Help us build eBird Targets

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Suppose you are traveling to Japan and want to know what species are most likely during August-September that would be new for you. Or you want to know what species are most likely for your county year list so you can look for them this month. That’s the idea behind eBird Targets. You pick the region and months of interest, and eBird will give you a list of the most likely new birds. We compare your eBird species lists with those of everyone else to figure out what some of the most likely additions are. Sounds awesome, right? Will you help us build it?

BirdQuest: A way to engage kids in eBird

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Our BirdSleuth K-12 team has developed a new resource that will help groups of young people engage with eBird. We encourage you to take a crew of kids out on an adventure with their colorful Bird Quest booklet: can your group complete all six challenges, from meeting eBird to doing and submitting a count, to taking action by improving your habitat for birds? Free download here.

Heather Ketebengang, July 2014 eBirder of the Month

Heather

Please join us in congratulating Heather Ketebengang of the Palau Conservation Society, Palau, our winner of the July 2014 eBird Challenge, sponsored by Carl Zeiss Sports Optic. Heather was selected in a random drawing that included each of the 1030 eBirders who submitted at least 50 checklists during the month of July (checklists for earlier time periods, submitted during July do count). When we notified Heather that she won, she wrote “Alii from Palau and Thank you! I was surprised and thrilled to hear that I’m a winner of the July eBirder of the Month Challenge. It is an honor to be a part of a great program.”

Attention iOS and Android Developers: Join eBird & the Cornell Lab of Ornithology

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Are you an iOS or Android Developer? Do you know one? We have two new positions, one for an iOS developer and another for an Android developer to work on eBird and Merlin. Upcoming projects will focus on improving the ability to enter checklists from the field and extending the Merlin app to add image-recognition functionality for identifying birds in the field with photos that were “just taken”. Both position will work closely with the eBird and Merlin project leaders, UI designers, application developers, database administrators, computer scientists in a collaborative development environment. We want to find the best people possible for these important positions, so please send this information to anyone you think may be interested. More information on the iOS developer position is available here, and on the Android developer here. To apply for the position, please refer to Jobs at Cornell. For more information contact Sue Taggart.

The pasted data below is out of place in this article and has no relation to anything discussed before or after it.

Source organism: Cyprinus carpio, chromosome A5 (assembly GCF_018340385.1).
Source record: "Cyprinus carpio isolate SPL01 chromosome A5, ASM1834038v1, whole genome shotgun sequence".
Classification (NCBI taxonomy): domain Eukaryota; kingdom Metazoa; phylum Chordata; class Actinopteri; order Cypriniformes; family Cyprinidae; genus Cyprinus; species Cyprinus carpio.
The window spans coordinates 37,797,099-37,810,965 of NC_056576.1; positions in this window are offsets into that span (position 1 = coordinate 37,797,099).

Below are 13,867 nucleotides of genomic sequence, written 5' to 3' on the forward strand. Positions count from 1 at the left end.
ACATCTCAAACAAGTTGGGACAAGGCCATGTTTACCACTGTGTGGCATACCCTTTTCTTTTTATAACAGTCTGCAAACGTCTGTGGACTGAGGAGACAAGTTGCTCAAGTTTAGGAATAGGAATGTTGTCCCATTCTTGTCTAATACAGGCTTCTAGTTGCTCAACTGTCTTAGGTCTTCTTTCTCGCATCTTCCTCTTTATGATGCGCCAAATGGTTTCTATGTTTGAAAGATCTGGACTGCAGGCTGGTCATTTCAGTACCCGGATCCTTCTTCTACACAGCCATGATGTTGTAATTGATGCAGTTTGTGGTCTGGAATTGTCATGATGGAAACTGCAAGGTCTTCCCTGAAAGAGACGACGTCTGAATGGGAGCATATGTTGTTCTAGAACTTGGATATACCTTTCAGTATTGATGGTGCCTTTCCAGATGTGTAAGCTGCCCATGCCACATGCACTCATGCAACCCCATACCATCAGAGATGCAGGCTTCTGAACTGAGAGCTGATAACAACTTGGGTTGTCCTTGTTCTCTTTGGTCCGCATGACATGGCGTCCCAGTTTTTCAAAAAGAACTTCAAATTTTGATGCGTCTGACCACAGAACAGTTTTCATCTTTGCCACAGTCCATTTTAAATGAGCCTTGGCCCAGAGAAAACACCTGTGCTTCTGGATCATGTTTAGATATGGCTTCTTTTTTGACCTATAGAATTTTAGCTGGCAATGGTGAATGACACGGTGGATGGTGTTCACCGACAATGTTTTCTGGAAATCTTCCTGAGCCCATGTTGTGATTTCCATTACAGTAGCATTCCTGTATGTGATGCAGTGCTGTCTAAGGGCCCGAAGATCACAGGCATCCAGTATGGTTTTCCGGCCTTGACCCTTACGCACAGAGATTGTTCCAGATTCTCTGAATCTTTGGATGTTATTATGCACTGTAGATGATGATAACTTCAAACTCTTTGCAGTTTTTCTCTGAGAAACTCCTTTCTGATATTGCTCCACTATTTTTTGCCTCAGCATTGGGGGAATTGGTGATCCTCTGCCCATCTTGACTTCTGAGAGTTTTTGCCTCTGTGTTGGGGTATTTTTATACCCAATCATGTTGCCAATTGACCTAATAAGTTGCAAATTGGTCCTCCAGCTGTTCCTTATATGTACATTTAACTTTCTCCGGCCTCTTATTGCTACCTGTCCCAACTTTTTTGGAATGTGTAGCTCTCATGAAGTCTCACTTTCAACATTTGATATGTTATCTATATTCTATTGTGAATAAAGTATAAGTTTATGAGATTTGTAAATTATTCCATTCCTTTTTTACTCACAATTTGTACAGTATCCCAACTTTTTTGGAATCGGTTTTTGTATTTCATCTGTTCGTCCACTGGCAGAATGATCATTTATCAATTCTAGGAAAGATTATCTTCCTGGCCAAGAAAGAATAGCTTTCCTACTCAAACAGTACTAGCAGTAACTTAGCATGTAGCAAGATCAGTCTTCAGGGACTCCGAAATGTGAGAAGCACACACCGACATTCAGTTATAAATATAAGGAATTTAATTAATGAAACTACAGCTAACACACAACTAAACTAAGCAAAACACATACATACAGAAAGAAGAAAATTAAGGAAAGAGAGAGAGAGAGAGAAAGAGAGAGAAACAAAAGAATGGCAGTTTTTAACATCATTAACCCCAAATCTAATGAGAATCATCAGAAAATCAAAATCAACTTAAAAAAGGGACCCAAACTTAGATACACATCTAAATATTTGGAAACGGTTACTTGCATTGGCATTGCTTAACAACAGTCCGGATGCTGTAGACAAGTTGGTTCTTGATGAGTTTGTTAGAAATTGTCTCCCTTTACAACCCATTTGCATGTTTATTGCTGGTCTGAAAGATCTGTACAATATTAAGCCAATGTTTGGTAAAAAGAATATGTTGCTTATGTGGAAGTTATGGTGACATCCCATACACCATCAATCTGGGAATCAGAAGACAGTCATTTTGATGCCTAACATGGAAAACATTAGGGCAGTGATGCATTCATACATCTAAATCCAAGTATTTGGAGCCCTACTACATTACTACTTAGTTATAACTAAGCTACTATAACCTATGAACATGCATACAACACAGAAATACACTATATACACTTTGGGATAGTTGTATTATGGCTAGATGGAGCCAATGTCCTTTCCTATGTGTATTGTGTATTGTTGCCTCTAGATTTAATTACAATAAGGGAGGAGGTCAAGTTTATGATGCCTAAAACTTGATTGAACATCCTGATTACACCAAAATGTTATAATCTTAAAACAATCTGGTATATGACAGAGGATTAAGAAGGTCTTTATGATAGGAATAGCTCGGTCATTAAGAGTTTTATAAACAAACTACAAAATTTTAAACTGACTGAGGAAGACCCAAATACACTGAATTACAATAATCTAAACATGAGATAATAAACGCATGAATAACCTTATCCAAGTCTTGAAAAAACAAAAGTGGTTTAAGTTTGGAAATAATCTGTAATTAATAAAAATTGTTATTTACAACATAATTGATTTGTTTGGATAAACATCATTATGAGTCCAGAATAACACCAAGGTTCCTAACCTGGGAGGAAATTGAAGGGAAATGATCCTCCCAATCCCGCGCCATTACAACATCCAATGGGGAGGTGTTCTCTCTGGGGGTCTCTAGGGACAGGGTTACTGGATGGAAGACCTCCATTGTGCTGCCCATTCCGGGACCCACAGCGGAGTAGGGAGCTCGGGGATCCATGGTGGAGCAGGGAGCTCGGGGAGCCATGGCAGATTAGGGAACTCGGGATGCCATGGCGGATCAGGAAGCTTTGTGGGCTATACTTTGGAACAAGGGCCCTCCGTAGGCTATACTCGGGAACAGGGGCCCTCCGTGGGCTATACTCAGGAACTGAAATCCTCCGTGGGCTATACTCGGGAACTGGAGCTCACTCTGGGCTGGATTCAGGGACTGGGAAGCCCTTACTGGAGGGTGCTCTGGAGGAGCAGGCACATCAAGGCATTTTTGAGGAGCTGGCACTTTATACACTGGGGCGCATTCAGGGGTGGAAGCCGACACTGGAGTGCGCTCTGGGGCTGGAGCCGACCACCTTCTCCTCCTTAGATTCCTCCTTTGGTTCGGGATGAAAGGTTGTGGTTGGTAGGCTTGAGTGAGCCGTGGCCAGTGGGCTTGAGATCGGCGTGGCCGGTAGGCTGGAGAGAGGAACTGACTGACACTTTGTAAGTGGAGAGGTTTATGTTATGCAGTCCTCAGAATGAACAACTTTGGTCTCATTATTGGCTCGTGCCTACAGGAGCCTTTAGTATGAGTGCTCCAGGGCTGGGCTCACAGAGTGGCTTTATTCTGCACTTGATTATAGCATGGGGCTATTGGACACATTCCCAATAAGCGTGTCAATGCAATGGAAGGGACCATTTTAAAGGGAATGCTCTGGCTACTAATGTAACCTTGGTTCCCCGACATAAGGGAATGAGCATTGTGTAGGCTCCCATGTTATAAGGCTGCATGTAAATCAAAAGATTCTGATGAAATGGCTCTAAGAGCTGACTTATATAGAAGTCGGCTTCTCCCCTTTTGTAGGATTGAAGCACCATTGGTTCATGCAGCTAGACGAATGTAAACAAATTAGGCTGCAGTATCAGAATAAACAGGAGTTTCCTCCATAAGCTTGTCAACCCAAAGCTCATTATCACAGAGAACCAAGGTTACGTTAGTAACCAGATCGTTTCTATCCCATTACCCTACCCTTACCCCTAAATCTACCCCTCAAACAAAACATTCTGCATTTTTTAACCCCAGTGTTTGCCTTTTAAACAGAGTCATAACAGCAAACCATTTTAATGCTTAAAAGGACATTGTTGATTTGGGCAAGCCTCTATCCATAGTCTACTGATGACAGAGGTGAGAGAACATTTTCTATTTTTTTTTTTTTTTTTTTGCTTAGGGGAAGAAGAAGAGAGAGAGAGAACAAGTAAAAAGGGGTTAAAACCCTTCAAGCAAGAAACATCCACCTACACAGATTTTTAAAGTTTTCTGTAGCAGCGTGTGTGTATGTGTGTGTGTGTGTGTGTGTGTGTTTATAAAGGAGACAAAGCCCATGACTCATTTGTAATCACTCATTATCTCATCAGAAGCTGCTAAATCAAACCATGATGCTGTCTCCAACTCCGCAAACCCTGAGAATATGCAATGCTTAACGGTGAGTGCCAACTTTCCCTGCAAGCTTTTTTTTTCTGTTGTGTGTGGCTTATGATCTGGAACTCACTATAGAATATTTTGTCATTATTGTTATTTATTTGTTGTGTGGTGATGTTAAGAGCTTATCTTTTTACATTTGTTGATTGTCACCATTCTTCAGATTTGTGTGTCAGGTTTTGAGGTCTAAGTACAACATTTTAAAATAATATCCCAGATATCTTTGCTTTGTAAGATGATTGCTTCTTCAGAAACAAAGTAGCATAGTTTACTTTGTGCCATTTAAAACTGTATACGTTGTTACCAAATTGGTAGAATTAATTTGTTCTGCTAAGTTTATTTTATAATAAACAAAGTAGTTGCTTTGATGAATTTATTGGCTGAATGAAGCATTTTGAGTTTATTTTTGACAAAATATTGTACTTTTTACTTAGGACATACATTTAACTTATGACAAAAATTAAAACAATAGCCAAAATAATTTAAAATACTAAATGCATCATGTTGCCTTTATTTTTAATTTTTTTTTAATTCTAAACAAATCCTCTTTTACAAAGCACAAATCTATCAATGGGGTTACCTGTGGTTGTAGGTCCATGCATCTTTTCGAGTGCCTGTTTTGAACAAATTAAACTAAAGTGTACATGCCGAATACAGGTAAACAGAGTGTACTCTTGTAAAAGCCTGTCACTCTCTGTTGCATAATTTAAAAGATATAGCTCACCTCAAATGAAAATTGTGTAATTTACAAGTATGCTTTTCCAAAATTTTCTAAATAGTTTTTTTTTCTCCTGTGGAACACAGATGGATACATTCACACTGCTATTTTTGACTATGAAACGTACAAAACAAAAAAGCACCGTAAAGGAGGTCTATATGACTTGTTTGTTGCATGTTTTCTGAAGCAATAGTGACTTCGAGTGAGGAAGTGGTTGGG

Taxonomy update for 2014

For American birders, large rail splits are most likely to give Life Lists a boost in this revision. Be careful reporting Clapper Rail: it should only be used for East Coast and Gulf Coast birds now! Photo of Clapper Rail in Massachusetts by Ryan Schain.

The taxonomic update for 2014 is now complete in eBird. The names and sequence have been changed and eBird records have been updated in cases of splits and lumps. This update includes taxonomic revisions introduced (or accepted) since August 2013 by the two committees of the American Ornithologists’ Union, the North American Classification Committee (NACC) and the South American Classification Committee (SACC), including several splits detailed below. In North America the most significant change was the split of Clapper Rail into Clapper, Ridgway’s, and Mangrove Rails and the split of King Rail into King and Aztec Rails. In the tropical Americas, Sirystes was split into four species, Bicolored Antbird was split into two, and Knipolegus black-tyrants were revised, among others. In Eurasia, Mourning Wheatear was split into three species, Arctic Warbler was split into three species (two occur in North America, one as a breeder and one as a vagrant or rare migrant) and Two-barred Warbler was split from Greenish Warbler.